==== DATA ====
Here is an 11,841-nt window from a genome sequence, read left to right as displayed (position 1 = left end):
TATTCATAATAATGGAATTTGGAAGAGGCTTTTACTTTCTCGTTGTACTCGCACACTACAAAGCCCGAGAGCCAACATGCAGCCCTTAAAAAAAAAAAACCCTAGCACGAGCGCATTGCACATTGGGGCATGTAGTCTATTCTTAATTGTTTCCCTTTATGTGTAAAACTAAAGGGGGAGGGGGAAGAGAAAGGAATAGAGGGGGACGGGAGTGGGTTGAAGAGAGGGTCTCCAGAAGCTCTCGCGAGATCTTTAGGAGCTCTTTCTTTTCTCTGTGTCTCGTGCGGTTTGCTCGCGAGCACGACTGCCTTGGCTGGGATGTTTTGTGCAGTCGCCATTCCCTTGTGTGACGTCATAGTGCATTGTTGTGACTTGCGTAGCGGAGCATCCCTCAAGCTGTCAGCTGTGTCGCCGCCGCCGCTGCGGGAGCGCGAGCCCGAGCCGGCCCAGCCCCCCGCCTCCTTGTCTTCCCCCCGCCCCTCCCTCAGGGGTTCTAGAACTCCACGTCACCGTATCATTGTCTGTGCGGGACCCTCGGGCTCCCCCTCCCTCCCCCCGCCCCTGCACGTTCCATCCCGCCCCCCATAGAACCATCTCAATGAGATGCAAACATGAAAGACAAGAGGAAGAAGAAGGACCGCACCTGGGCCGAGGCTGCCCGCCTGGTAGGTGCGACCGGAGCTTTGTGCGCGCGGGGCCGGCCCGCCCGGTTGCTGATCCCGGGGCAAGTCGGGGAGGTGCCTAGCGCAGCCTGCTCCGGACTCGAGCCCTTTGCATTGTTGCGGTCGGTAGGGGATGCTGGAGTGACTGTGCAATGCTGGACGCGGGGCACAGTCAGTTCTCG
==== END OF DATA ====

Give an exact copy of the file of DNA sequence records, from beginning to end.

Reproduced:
Here is an 11,841-nt window from a genome sequence, read left to right as displayed (position 1 = left end):
TATTCATAATAATGGAATTTGGAAGAGGCTTTTACTTTCTCGTTGTACTCGCACACTACAAAGCCCGAGAGCCAACATGCAGCCCTTAAAAAAAAAAAACCCTAGCACGAGCGCATTGCACATTGGGGCATGTAGTCTATTCTTAATTGTTTCCCTTTATGTGTAAAACTAAAGGGGGAGGGGGAAGAGAAAGGAATAGAGGGGGACGGGAGTGGGTTGAAGAGAGGGTCTCCAGAAGCTCTCGCGAGATCTTTAGGAGCTCTTTCTTTTCTCTGTGTCTCGTGCGGTTTGCTCGCGAGCACGACTGCCTTGGCTGGGATGTTTTGTGCAGTCGCCATTCCCTTGTGTGACGTCATAGTGCATTGTTGTGACTTGCGTAGCGGAGCATCCCTCAAGCTGTCAGCTGTGTCGCCGCCGCCGCTGCGGGAGCGCGAGCCCGAGCCGGCCCAGCCCCCCGCCTCCTTGTCTTCCCCCCGCCCCTCCCTCAGGGGTTCTAGAACTCCACGTCACCGTATCATTGTCTGTGCGGGACCCTCGGGCTCCCCCTCCCTCCCCCCGCCCCTGCACGTTCCATCCCGCCCCCCATAGAACCATCTCAATGAGATGCAAACATGAAAGACAAGAGGAAGAAGAAGGACCGCACCTGGGCCGAGGCTGCCCGCCTGGTAGGTGCGACCGGAGCTTTGTGCGCGCGGGGCCGGCCCGCCCGGTTGCTGATCCCGGGGCAAGTCGGGGAGGTGCCTAGCGCAGCCTGCTCCGGACTCGAGCCCTTTGCATTGTTGCGGTCGGTAGGGGATGCTGGAGTGACTGTGCAATGCTGGACGCGGGGCACAGTCAGTTCTCG